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Bacterial biofilms: from the natural environment to infectious diseases

Hall-Stoodley, Luanne, Costerton, J. William and Stoodley, Paul (2004) Bacterial biofilms: from the natural environment to infectious diseases Nature Reviews Microbiology, 2, (2), pp. 95-108. (doi:10.1038/nrmicro821).

Record type: Article


Biofilms — matrix-enclosed microbial accretions that adhere to biological or non-biological surfaces — represent a significant and incompletely understood mode of growth for bacteria. Biofilm formation appears early in the fossil record (3.25 billion years ago) and is common throughout a diverse range of organisms in both the Archaea and Bacteria lineages, including the 'living fossils' in the most deeply dividing branches of the phylogenetic tree. It is evident that biofilm formation is an ancient and integral component of the prokaryotic life cycle, and is a key factor for survival in diverse environments. Recent advances show that biofilms are structurally complex, dynamic systems with attributes of both primordial multicellular organisms and multifaceted ecosystems. Biofilm formation represents a protected mode of growth that allows cells to survive in hostile environments and also disperse to colonize new niches. The implications of these survival and propagative mechanisms in the context of both the natural environment and infectious diseases are discussed in this review.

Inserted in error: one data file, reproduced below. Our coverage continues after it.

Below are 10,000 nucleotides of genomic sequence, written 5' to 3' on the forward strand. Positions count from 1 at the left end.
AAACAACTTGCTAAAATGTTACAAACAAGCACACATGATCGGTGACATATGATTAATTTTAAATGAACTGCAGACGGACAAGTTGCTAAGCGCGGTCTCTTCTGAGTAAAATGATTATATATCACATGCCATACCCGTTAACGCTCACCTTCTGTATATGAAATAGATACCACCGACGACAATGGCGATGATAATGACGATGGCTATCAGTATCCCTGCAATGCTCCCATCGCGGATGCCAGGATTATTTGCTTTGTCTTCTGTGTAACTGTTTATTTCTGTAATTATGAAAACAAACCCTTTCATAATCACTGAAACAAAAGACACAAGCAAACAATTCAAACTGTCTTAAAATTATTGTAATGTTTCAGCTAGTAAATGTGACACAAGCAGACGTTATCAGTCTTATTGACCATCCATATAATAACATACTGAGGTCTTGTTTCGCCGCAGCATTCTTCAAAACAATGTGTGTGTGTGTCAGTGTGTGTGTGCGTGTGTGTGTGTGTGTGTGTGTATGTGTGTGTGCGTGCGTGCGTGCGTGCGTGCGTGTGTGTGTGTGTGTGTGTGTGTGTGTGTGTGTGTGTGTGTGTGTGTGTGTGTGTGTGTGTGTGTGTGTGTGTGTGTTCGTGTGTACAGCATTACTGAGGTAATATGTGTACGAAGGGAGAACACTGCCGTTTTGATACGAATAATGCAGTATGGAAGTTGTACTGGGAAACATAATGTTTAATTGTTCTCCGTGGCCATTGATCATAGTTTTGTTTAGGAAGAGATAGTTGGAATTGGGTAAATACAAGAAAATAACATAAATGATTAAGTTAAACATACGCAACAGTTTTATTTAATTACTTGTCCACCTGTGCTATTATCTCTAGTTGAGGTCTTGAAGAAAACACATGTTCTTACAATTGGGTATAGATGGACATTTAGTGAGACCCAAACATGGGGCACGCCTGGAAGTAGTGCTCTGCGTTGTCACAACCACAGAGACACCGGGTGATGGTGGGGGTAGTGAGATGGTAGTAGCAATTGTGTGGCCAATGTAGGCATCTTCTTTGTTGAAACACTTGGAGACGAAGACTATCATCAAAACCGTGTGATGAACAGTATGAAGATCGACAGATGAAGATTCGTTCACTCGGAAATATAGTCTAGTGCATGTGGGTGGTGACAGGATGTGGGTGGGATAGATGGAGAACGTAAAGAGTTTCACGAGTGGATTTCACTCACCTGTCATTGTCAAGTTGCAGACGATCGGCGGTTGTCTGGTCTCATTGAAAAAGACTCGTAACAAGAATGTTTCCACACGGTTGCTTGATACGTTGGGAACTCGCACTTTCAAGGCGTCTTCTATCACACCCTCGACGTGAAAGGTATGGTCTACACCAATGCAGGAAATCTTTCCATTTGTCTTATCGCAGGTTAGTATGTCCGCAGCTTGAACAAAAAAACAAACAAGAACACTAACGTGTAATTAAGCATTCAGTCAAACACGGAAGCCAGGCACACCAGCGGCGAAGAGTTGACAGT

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Published date: February 2004
Organisations: Engineering Mats & Surface Engineerg Gp


Local EPrints ID: 155911
ISSN: 1740-1526
PURE UUID: 95550162-9873-4b74-b1eb-e3d7c528ee4a

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Date deposited: 09 Jun 2010 10:50
Last modified: 18 Jul 2017 12:43

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Author: Luanne Hall-Stoodley
Author: J. William Costerton
Author: Paul Stoodley

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